A Photo-journalist’s Remembrance of Vietnam

The death of Hugh Van Es, whose photograph captured the Vietnam War’s end, launched a “reunion” of those who covered the conflict

Hugh Van Es spent much of the day on Saigon's streets but saw the line of evacuees from his office window. (Bettmann / Corbis)
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"I've searched for an answer why I stayed all those years," says George Esper, an AP reporter who spent nearly a decade in Vietnam. "What I keep coming back to was a young nurse from upstate New York I saw on a firebase. It was monsoon season. We were under rocket attack. She was tending the badly wounded. Some died in her arms. And I said, ‘Wow. What a woman! Why are you here?' and she said, ‘Because I've never felt so worthwhile in my life.' That's how I felt, too."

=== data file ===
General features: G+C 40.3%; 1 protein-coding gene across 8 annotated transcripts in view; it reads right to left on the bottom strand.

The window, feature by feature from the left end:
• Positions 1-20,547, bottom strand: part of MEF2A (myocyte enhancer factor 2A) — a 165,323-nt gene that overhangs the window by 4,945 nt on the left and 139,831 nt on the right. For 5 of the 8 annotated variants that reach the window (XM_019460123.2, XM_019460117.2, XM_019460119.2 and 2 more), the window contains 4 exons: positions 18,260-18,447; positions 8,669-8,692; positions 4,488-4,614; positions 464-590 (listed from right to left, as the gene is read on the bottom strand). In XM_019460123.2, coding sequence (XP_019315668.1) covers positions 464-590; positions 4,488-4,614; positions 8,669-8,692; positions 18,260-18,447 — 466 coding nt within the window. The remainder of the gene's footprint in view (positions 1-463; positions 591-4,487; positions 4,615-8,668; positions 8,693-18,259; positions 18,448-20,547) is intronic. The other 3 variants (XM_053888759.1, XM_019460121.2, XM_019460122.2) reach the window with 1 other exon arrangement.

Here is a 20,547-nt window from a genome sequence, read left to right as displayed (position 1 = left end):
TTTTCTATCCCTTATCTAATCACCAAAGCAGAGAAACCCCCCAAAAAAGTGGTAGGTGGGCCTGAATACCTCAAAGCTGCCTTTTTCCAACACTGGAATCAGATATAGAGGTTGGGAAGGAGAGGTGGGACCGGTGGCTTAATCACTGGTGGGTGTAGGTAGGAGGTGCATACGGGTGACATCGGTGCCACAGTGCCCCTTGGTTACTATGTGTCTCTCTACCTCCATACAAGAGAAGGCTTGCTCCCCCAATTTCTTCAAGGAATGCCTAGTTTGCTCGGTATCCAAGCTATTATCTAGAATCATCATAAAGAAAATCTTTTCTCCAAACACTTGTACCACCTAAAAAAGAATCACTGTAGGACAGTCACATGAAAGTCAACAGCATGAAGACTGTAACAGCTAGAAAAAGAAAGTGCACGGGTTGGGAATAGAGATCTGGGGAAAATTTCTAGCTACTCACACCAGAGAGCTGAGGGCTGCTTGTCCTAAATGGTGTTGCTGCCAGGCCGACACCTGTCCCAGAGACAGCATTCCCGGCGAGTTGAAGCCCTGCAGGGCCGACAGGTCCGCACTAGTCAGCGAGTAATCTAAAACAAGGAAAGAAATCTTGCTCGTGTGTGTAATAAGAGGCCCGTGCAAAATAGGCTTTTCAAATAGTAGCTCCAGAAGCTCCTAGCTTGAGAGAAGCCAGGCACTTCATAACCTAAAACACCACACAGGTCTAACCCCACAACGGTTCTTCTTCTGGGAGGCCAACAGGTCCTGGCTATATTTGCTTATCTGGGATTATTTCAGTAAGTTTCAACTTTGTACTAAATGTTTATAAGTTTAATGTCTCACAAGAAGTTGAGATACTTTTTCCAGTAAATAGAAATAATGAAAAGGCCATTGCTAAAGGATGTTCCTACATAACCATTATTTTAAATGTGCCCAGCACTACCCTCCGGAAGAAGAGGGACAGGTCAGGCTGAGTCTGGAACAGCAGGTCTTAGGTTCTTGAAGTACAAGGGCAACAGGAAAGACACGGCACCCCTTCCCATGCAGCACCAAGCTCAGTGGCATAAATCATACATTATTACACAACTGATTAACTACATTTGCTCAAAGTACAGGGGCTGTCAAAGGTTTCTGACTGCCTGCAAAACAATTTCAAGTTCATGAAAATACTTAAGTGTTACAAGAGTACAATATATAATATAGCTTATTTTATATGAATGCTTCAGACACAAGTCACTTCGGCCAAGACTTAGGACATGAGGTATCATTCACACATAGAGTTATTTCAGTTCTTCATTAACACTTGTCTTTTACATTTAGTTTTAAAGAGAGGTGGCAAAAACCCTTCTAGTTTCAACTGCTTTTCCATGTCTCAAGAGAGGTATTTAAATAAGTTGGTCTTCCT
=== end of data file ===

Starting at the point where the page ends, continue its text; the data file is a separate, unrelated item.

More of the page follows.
"Did Vietnam teach me anything professionally?" says Loren Jenkins, a wartime reporter for Newsweek who is now the foreign editor of National Public Radio. "Absolutely. It taught me never to believe an official. It made me a terrific skeptic."

"I honestly believe those years gave [Hugh] the best memories and most meaning to his life," his wife said after he died in the Hong Kong hospital, never having regained consciousness. The FCC set up a "Van Es Corner" in the bar with a display of his Vietnam photographs. Nearby is a small plaque marking where his colleague and drinking buddy Bert Okuley had a fatal stroke in 1993, a double Jack Daniels in hand. For her part, Annie honored only one of Van Es' two requests for his exit: his wake at the FCC was indeed boisterous and celebratory, but his coffin was not on display and did not serve as the bar.

David Lamb covered Vietnam for UPI and the Los Angeles Times. He is the author of Vietnam, Now (2003).


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